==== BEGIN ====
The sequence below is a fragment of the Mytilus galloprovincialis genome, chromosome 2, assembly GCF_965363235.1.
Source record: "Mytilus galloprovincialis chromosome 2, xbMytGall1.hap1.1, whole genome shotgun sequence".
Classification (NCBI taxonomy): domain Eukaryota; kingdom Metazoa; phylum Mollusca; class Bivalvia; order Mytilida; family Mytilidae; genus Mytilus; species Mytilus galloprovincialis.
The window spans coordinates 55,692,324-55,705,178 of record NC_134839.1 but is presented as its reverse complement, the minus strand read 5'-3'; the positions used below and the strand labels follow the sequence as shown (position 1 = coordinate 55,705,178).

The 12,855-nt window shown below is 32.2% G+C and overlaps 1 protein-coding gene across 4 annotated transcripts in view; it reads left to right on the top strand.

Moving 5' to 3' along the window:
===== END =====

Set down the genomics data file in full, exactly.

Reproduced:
The sequence below is a fragment of the Mytilus galloprovincialis genome, chromosome 2, assembly GCF_965363235.1.
Source record: "Mytilus galloprovincialis chromosome 2, xbMytGall1.hap1.1, whole genome shotgun sequence".
Classification (NCBI taxonomy): domain Eukaryota; kingdom Metazoa; phylum Mollusca; class Bivalvia; order Mytilida; family Mytilidae; genus Mytilus; species Mytilus galloprovincialis.
The window spans coordinates 55,692,324-55,705,178 of record NC_134839.1 but is presented as its reverse complement, the minus strand read 5'-3'; the positions used below and the strand labels follow the sequence as shown (position 1 = coordinate 55,705,178).

The 12,855-nt window shown below is 32.2% G+C and overlaps 1 protein-coding gene across 4 annotated transcripts in view; it reads left to right on the top strand.

Moving 5' to 3' along the window: